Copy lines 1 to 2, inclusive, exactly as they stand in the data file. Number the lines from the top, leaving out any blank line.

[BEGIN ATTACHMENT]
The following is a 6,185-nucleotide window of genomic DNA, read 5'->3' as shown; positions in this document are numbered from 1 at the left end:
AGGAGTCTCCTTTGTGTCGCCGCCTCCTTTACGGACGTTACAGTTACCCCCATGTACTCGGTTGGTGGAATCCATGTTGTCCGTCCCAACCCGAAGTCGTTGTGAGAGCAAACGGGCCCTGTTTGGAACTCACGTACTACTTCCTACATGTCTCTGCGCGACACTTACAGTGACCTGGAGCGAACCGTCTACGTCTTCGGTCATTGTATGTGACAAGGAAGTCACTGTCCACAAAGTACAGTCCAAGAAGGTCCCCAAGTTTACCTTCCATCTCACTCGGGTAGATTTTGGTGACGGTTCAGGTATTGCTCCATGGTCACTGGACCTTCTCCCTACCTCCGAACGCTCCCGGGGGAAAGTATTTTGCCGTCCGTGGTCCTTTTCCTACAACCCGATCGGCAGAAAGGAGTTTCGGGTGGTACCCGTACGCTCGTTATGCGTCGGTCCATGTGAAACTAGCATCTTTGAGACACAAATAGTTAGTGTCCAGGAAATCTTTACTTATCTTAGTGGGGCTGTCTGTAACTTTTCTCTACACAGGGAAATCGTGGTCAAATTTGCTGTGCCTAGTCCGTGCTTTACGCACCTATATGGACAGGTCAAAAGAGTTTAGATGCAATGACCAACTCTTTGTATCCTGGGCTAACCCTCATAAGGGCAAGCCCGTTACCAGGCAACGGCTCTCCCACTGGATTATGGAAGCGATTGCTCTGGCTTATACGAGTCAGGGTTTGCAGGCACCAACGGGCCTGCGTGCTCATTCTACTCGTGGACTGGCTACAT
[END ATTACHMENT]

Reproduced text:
The following is a 6,185-nucleotide window of genomic DNA, read 5'->3' as shown; positions in this document are numbered from 1 at the left end:
AGGAGTCTCCTTTGTGTCGCCGCCTCCTTTACGGACGTTACAGTTACCCCCATGTACTCGGTTGGTGGAATCCATGTTGTCCGTCCCAACCCGAAGTCGTTGTGAGAGCAAACGGGCCCTGTTTGGAACTCACGTACTACTTCCTACATGTCTCTGCGCGACACTTACAGTGACCTGGAGCGAACCGTCTACGTCTTCGGTCATTGTATGTGACAAGGAAGTCACTGTCCACAAAGTACAGTCCAAGAAGGTCCCCAAGTTTACCTTCCATCTCACTCGGGTAGATTTTGGTGACGGTTCAGGTATTGCTCCATGGTCACTGGACCTTCTCCCTACCTCCGAACGCTCCCGGGGGAAAGTATTTTGCCGTCCGTGGTCCTTTTCCTACAACCCGATCGGCAGAAAGGAGTTTCGGGTGGTACCCGTACGCTCGTTATGCGTCGGTCCATGTGAAACTAGCATCTTTGAGACACAAATAGTTAGTGTCCAGGAAATCTTTACTTATCTTAGTGGGGCTGTCTGTAACTTTTCTCTACACAGGGAAATCGTGGTCAAATTTGCTGTGCCTAGTCCGTGCTTTACGCACCTATATGGACAGGTCAAAAGAGTTTAGATGCAATGACCAACTCTTTGTATCCTGGGCTAACCCTCATAAGGGCAAGCCCGTTACCAGGCAACGGCTCTCCCACTGGATTATGGAAGCGATTGCTCTGGCTTATACGAGTCAGGGTTTGCAGGCACCAACGGGCCTGCGTGCTCATTCTACTCGTGGACTGGCTACAT